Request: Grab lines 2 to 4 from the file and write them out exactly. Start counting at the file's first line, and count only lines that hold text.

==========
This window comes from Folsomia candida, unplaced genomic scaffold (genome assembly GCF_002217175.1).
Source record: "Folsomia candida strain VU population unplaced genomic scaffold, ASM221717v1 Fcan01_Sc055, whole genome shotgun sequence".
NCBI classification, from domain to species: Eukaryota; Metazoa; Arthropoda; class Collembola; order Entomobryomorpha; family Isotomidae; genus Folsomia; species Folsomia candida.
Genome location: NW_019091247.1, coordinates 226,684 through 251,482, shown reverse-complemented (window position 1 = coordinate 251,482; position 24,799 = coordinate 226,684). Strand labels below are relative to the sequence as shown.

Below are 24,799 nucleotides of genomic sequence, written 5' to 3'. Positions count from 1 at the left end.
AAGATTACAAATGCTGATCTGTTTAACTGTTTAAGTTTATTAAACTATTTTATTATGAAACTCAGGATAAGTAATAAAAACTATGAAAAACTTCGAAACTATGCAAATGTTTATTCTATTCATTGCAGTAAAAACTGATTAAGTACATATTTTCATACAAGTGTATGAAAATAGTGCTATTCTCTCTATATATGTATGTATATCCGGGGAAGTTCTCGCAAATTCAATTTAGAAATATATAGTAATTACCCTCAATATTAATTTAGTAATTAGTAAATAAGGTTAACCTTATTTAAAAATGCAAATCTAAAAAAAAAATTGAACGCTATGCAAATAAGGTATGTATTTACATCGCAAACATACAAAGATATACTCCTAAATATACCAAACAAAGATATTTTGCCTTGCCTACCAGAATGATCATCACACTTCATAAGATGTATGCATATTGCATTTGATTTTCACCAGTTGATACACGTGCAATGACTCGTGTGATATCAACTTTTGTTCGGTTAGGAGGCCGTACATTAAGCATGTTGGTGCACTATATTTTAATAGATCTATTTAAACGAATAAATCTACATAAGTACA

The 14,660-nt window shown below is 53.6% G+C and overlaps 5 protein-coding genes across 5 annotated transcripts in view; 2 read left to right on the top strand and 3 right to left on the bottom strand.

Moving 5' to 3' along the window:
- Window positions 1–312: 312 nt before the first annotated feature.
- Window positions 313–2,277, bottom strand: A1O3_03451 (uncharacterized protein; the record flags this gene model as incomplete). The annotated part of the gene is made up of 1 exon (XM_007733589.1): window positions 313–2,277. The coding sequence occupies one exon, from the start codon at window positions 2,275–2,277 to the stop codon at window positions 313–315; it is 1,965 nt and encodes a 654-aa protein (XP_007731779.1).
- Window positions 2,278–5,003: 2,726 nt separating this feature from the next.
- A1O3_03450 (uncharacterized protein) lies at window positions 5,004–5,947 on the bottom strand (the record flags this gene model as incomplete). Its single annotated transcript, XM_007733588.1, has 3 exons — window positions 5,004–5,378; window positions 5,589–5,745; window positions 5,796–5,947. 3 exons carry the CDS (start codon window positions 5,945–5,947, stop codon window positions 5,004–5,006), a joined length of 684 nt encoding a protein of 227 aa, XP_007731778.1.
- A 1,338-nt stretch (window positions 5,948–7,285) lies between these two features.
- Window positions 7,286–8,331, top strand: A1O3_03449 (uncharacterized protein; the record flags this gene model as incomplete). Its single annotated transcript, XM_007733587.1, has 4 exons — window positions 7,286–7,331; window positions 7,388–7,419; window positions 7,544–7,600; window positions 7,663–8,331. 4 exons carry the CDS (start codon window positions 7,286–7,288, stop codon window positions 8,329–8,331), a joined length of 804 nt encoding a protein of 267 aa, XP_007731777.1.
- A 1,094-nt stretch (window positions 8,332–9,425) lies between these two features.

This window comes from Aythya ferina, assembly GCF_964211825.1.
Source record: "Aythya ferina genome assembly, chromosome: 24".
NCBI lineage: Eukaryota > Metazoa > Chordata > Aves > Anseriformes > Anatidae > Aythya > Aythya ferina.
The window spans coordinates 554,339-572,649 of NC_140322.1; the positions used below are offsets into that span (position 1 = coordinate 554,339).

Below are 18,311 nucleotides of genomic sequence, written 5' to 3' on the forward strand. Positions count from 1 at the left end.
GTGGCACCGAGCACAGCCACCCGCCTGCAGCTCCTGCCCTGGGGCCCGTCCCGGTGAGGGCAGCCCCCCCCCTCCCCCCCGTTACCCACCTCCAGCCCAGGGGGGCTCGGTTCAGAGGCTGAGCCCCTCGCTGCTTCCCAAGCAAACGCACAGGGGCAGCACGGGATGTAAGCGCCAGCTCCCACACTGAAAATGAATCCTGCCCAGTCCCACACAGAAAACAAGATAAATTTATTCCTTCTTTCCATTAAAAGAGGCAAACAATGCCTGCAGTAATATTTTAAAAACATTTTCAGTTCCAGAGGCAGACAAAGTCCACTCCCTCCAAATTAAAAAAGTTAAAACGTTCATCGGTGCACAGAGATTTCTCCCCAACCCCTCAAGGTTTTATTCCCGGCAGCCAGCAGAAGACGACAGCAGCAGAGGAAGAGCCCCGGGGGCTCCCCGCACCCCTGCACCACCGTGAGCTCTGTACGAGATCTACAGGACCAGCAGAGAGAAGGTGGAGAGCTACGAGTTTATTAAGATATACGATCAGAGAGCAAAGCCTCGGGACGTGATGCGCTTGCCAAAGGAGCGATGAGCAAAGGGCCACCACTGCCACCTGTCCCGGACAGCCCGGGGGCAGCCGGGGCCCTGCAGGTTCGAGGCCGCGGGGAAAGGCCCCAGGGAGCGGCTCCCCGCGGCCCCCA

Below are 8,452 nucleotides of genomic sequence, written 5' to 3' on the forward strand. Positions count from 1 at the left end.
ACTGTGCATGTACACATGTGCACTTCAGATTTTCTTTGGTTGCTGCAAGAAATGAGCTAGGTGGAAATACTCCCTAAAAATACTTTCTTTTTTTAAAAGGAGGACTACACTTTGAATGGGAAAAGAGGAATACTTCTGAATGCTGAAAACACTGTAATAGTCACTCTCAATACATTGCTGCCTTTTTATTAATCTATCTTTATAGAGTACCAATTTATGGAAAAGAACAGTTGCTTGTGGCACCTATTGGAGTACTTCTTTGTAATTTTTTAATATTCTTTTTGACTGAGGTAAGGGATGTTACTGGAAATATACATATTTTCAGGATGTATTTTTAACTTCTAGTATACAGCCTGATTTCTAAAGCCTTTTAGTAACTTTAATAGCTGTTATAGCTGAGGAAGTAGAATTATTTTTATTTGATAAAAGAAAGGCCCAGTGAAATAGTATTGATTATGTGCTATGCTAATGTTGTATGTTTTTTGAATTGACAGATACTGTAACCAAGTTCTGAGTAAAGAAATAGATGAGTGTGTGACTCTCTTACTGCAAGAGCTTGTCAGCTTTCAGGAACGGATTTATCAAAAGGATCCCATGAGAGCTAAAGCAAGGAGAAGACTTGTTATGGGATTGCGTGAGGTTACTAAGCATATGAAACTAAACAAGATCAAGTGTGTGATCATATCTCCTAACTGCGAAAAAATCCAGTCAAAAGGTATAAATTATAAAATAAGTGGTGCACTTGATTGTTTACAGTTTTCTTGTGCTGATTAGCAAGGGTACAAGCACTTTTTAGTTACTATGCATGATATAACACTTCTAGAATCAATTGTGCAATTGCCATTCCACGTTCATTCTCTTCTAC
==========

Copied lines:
Source record: "Folsomia candida strain VU population unplaced genomic scaffold, ASM221717v1 Fcan01_Sc055, whole genome shotgun sequence".
NCBI classification, from domain to species: Eukaryota; Metazoa; Arthropoda; class Collembola; order Entomobryomorpha; family Isotomidae; genus Folsomia; species Folsomia candida.
Genome location: NW_019091247.1, coordinates 226,684 through 251,482, shown reverse-complemented (window position 1 = coordinate 251,482; position 24,799 = coordinate 226,684). Strand labels below are relative to the sequence as shown.